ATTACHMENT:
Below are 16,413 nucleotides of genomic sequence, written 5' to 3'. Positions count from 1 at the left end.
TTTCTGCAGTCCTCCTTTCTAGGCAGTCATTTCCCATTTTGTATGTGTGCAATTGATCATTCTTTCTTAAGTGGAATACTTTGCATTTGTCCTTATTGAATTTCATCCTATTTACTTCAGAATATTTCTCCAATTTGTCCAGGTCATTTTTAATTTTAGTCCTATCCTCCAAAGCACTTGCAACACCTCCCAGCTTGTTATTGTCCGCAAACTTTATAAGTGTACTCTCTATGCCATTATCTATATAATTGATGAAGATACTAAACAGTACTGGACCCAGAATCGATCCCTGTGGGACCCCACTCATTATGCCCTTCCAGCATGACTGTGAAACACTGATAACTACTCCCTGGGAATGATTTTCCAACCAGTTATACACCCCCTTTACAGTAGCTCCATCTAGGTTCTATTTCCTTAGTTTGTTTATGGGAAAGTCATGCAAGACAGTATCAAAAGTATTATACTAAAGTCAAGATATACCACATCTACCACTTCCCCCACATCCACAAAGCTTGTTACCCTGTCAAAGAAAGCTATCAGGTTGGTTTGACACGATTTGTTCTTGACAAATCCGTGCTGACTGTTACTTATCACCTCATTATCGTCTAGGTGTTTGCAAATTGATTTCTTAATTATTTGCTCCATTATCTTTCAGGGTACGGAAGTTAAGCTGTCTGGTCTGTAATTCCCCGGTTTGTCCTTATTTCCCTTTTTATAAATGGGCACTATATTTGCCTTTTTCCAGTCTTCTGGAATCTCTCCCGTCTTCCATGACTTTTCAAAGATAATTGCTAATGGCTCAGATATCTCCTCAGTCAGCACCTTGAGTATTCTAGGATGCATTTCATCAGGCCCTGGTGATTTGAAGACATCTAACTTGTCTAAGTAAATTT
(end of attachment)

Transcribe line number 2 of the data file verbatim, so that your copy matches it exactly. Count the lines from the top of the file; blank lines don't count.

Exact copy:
TTTCTGCAGTCCTCCTTTCTAGGCAGTCATTTCCCATTTTGTATGTGTGCAATTGATCATTCTTTCTTAAGTGGAATACTTTGCATTTGTCCTTATTGAATTTCATCCTATTTACTTCAGAATATTTCTCCAATTTGTCCAGGTCATTTTTAATTTTAGTCCTATCCTCCAAAGCACTTGCAACACCTCCCAGCTTGTTATTGTCCGCAAACTTTATAAGTGTACTCTCTATGCCATTATCTATATAATTGATGAAGATACTAAACAGTACTGGACCCAGAATCGATCCCTGTGGGACCCCACTCATTATGCCCTTCCAGCATGACTGTGAAACACTGATAACTACTCCCTGGGAATGATTTTCCAACCAGTTATACACCCCCTTTACAGTAGCTCCATCTAGGTTCTATTTCCTTAGTTTGTTTATGGGAAAGTCATGCAAGACAGTATCAAAAGTATTATACTAAAGTCAAGATATACCACATCTACCACTTCCCCCACATCCACAAAGCTTGTTACCCTGTCAAAGAAAGCTATCAGGTTGGTTTGACACGATTTGTTCTTGACAAATCCGTGCTGACTGTTACTTATCACCTCATTATCGTCTAGGTGTTTGCAAATTGATTTCTTAATTATTTGCTCCATTATCTTTCAGGGTACGGAAGTTAAGCTGTCTGGTCTGTAATTCCCCGGTTTGTCCTTATTTCCCTTTTTATAAATGGGCACTATATTTGCCTTTTTCCAGTCTTCTGGAATCTCTCCCGTCTTCCATGACTTTTCAAAGATAATTGCTAATGGCTCAGATATCTCCTCAGTCAGCACCTTGAGTATTCTAGGATGCATTTCATCAGGCCCTGGTGATTTGAAGACATCTAACTTGTCTAAGTAAATTT